Here's a good intro to the HAARP program (Heroin Addiction Response Program) developing out of a coalition of Ocean County Prosecutor, two police chiefs, and several treatment industry representatives including Sunrise Detox. I'll provide further updates in the near future, and add some of my own insights into how this fits into the treatment ecosystem here in New Jersey.
Fentanyl is a very powerful drug, normally only used in terminal cases of severe pain, where the patient is expected to die and needs pain relief. These days fentanyl is a regular news topic. It's killing people.
Long Island has set a new record of 220 overdose deaths involving fentanyl in 2016 alone.
Back in 2014 we highlighted the emerging danger of fentanyl-laced street drugs, as “mass overdoses” started to appear in Pennsylvania and in Nassau County, on Long Island. Someone was mixing fentanyl into street heroin, and people were dying.
By summer of 2015 it was clear this was not a new twist, but a trend. Fake oxycontin pills were showing up containing significant doses of fentanyl. Someone was purposefully manufacturing fentanyl for distribution into the street heroin trade, and users were unaware of the dangers brought with fentanyl.
Soon synthetic carfentanyl, far more powerful than even fentanyl, was found on the market. Where fentanyl is reported to be 100 times more powerful than morphine, carfentanyl was rated at 100x as powerful as fentanyl. Of course, still more people are dying, as these drugs are so overpowering.
When Drug Use leads to Overdose
In large doses, opiates, opioids, and synthetics like carfentanyl suppress the respiratory system. Someone overdosing on these drugs will literally suffocate to death. They shoot up to get high, fall unconscious or asleep, and then suffocate to death. The drug literally shuts down their breathing.
Overdose and Unexpecting Overdose results in Death
Why do so many drug users die from these powerful drugs? One reason is uncontrolled dosage. Your drug dealer may not even know herself what is in the heroin being sold. Dose is altered for profit, over and over, and may even be increased if certain drugs are added by any of the many middlemen, along the way to a sale.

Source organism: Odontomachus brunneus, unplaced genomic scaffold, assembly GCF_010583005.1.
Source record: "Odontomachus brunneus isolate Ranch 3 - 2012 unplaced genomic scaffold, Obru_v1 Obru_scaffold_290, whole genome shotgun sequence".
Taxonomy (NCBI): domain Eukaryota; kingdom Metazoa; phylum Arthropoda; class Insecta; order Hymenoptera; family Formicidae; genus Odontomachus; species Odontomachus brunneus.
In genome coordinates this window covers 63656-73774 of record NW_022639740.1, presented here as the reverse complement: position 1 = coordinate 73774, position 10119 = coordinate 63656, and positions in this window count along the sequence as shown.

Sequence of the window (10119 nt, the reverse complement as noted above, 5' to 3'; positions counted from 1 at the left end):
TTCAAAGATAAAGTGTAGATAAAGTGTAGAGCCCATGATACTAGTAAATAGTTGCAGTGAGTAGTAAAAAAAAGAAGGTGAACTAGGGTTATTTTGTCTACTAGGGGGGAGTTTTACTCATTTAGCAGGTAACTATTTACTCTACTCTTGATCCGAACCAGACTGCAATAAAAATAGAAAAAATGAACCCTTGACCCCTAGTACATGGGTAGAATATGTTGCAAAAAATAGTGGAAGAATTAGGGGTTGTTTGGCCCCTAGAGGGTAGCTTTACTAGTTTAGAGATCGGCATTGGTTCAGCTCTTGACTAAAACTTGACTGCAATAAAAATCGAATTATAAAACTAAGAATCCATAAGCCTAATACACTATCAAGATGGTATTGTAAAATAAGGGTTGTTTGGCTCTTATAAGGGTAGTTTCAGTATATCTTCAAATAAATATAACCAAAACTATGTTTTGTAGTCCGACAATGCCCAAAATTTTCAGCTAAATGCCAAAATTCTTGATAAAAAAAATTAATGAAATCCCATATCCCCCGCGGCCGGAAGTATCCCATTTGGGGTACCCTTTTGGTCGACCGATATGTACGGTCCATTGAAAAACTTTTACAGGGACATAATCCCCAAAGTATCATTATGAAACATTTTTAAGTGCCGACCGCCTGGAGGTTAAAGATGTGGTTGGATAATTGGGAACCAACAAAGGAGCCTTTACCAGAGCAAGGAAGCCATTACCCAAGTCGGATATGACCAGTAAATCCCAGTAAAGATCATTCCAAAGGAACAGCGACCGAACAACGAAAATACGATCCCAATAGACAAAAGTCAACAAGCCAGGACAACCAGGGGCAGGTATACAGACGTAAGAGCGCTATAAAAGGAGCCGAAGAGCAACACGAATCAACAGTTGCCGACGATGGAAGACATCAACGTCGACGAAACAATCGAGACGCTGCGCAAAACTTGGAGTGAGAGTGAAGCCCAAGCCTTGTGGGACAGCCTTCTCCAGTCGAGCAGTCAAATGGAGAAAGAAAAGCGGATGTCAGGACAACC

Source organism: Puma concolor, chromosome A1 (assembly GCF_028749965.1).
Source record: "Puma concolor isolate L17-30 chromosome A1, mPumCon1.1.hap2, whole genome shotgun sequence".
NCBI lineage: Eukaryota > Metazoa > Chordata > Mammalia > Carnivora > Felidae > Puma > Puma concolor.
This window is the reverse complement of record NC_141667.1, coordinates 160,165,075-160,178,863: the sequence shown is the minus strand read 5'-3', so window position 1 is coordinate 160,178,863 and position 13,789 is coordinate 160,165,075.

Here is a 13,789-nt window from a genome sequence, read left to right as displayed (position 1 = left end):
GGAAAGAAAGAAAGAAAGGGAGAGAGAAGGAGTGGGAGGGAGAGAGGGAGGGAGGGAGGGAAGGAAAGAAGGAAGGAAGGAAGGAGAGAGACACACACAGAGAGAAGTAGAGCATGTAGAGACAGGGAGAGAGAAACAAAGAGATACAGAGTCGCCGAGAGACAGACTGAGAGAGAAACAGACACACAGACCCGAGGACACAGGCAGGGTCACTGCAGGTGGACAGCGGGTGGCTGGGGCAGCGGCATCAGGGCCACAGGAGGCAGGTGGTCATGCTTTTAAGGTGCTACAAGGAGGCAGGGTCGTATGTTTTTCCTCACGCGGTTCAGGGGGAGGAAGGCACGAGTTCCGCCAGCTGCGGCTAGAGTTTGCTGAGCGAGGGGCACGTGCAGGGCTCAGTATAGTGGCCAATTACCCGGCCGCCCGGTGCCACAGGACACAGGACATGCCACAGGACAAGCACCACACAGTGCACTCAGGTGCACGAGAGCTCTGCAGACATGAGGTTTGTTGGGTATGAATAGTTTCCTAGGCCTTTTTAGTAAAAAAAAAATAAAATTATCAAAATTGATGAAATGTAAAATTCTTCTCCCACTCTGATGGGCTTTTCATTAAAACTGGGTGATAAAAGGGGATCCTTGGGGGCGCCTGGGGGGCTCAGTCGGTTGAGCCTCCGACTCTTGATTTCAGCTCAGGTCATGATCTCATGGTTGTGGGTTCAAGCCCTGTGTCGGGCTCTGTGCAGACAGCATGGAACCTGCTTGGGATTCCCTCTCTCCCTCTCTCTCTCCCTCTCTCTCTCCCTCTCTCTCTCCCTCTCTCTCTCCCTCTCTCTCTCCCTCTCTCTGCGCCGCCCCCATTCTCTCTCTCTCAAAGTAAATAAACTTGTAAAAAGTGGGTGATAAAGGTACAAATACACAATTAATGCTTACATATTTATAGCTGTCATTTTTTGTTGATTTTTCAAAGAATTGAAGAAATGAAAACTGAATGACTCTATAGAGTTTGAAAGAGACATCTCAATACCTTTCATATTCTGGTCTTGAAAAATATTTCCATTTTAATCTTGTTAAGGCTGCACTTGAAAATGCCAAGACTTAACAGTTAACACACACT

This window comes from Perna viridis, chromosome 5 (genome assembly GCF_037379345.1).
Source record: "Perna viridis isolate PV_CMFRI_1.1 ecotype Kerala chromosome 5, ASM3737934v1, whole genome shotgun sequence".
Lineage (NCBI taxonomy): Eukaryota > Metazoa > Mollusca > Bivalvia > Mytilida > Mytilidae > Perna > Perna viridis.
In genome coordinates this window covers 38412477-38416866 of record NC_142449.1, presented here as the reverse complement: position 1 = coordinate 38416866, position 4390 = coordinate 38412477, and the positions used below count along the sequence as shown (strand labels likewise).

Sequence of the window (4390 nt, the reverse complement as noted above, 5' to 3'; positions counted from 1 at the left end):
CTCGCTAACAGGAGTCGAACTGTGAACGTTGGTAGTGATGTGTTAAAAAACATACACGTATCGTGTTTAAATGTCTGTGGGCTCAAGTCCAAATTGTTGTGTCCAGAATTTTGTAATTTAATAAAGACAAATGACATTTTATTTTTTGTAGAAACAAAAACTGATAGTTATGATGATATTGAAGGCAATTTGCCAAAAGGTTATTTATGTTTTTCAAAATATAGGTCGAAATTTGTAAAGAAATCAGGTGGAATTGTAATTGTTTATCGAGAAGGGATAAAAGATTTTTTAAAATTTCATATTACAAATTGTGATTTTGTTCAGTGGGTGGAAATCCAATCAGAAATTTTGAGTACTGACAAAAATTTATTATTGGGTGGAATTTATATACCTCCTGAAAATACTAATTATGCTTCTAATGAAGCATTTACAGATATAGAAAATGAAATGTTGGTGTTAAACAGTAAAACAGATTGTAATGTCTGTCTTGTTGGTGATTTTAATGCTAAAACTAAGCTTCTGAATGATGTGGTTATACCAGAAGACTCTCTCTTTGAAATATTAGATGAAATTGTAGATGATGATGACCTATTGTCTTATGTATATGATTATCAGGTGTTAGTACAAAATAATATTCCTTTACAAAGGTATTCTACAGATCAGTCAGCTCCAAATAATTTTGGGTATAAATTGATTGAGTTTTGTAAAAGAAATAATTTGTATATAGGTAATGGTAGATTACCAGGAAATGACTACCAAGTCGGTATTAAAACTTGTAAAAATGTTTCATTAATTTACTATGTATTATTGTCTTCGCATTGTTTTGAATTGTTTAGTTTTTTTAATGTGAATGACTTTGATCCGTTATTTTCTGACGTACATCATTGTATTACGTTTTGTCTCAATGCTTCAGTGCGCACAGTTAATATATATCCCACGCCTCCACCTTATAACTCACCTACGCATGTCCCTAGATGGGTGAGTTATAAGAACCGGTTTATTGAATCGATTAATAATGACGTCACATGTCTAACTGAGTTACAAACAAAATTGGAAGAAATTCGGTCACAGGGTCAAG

A second reason I see too often these days is the unexpected overdose. Someone coming back to using heroin after a pause may not tolerate the same dose they used to tolerate without any problems. I will write more about this later.
When You're Ready to Stop, Get Help
Not everyone wants to stop taking drugs. Not everyone addicted to heroin wants to stop. We know that. But after helping over 45,000 people detox from their addictions, we know almost everyone regrets letting it get as far as it did before they sought help.
The first step is a medical detox from the active drugs influencing your decision-making. Call us, schedule a time to come in, and we will help with everything else. In a few days to a week or so, our experienced medical team eliminates the drugs from your system, managing the withdrawal and discomfort as needed, and then weaning you off the meds. It's the first step to regaining control, so you can stay safe.
If you call Sunrise Detox you tap into a network of professionals who understand where you are, where you've been, and where you are headed. Each detox center is designed specifically for detox off drugs and alcohol, preparing you for whatever rehab or outpatient aftercare is appropriate.
When you're ready, call us 888-443-3869 and we will immediately start helping you.
If you want, tell them Joe sent you. I'll get the word, and I'm part of the team that will be pulling for you.